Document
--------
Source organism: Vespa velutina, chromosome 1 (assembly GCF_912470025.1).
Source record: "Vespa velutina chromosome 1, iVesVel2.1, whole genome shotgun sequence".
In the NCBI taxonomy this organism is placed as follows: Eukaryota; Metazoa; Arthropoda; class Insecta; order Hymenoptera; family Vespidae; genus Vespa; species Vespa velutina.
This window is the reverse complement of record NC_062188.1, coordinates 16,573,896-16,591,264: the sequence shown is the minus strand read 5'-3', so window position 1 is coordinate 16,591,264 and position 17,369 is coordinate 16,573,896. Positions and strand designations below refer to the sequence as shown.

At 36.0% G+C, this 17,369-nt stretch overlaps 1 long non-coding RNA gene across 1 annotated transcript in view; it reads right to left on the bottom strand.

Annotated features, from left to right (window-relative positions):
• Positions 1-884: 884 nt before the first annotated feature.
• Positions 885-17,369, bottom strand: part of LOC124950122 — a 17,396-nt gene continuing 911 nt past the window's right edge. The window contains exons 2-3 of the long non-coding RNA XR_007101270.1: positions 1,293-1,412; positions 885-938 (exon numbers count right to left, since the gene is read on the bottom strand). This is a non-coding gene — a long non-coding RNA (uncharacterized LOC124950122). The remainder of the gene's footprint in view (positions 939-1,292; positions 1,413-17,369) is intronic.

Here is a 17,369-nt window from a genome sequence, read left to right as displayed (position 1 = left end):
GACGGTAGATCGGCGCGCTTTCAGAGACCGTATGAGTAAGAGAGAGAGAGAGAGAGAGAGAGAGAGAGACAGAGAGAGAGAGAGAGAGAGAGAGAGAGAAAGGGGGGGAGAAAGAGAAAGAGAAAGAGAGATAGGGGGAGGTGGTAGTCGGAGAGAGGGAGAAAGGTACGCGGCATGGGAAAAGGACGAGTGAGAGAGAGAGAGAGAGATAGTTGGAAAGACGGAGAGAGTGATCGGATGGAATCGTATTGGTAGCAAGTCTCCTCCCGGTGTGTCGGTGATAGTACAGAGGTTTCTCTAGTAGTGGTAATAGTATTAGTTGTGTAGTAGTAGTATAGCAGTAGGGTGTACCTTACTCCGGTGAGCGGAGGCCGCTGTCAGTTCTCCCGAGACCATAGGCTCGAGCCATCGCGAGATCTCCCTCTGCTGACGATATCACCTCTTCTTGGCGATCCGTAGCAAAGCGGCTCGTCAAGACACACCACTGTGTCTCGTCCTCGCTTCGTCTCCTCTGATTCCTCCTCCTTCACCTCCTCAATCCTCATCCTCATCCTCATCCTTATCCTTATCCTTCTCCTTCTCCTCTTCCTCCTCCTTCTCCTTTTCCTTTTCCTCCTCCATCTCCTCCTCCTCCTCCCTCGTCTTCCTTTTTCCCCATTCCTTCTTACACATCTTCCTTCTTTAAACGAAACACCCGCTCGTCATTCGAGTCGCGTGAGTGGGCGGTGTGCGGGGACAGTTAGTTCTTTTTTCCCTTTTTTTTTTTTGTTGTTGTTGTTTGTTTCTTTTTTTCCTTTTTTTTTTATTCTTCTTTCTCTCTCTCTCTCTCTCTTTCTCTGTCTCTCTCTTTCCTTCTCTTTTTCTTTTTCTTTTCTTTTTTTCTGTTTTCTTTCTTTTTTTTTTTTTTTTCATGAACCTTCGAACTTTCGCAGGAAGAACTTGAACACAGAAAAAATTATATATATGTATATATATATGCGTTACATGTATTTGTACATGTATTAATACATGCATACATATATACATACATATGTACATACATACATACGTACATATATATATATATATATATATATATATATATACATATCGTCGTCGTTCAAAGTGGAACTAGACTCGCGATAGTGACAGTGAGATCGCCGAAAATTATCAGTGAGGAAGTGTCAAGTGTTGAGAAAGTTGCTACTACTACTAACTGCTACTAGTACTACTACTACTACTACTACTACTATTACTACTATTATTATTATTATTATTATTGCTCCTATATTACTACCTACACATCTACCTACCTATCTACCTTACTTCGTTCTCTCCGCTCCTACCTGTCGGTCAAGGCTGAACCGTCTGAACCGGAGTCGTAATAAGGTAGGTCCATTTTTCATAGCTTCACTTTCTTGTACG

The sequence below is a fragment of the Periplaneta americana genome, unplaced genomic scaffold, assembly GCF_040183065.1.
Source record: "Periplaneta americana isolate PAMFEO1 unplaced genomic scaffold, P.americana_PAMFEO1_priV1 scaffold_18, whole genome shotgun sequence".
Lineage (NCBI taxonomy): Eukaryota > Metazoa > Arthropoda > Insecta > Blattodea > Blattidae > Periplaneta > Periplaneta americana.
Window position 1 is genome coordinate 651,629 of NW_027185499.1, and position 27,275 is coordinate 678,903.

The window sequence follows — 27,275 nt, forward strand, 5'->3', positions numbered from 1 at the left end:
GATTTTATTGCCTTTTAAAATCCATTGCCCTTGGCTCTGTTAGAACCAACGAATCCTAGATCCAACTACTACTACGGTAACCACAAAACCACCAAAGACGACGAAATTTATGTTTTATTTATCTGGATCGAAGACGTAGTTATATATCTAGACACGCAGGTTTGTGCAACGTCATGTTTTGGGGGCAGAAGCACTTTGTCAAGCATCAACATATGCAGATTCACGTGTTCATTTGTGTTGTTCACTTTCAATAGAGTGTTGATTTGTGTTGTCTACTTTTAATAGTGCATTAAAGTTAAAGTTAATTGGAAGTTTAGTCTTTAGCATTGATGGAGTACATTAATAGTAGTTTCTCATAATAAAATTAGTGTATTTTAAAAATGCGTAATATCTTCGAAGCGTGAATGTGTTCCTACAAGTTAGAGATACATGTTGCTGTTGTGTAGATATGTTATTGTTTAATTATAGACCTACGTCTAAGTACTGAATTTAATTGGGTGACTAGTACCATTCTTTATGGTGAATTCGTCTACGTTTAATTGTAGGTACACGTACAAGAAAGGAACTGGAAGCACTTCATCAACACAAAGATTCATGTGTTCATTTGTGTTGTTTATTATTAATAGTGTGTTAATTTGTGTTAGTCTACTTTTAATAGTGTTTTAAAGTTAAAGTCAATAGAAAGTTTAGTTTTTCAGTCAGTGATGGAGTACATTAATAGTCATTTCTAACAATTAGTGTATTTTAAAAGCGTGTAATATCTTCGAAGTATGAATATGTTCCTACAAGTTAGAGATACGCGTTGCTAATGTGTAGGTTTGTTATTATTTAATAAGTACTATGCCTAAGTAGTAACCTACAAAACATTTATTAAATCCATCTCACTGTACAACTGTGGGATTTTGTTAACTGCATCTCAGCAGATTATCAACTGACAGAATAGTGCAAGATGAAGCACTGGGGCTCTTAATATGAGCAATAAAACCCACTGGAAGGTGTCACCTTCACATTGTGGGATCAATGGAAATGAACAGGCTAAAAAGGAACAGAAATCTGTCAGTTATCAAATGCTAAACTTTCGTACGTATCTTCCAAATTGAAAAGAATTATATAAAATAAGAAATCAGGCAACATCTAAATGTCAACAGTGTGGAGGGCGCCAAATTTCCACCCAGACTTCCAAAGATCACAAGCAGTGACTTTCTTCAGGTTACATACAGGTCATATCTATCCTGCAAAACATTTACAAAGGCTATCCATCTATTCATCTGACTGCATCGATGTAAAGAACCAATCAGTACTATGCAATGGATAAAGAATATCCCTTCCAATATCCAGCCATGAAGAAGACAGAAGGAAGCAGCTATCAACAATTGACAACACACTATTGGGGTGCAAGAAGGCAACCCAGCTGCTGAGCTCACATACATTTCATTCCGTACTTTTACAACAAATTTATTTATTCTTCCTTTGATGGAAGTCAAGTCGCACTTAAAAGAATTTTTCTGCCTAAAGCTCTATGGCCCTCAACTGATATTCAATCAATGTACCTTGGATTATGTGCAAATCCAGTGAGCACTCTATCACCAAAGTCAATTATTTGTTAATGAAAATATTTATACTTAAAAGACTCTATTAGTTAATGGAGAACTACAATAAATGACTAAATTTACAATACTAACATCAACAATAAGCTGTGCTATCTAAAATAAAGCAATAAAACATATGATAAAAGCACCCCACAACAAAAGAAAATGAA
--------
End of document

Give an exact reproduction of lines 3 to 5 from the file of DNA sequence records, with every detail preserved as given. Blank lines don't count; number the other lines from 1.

In the NCBI taxonomy this organism is placed as follows: Eukaryota; Metazoa; Arthropoda; class Insecta; order Hymenoptera; family Vespidae; genus Vespa; species Vespa velutina.
This window is the reverse complement of record NC_062188.1, coordinates 16,573,896-16,591,264: the sequence shown is the minus strand read 5'-3', so window position 1 is coordinate 16,591,264 and position 17,369 is coordinate 16,573,896. Positions and strand designations below refer to the sequence as shown.

At 36.0% G+C, this 17,369-nt stretch overlaps 1 long non-coding RNA gene across 1 annotated transcript in view; it reads right to left on the bottom strand.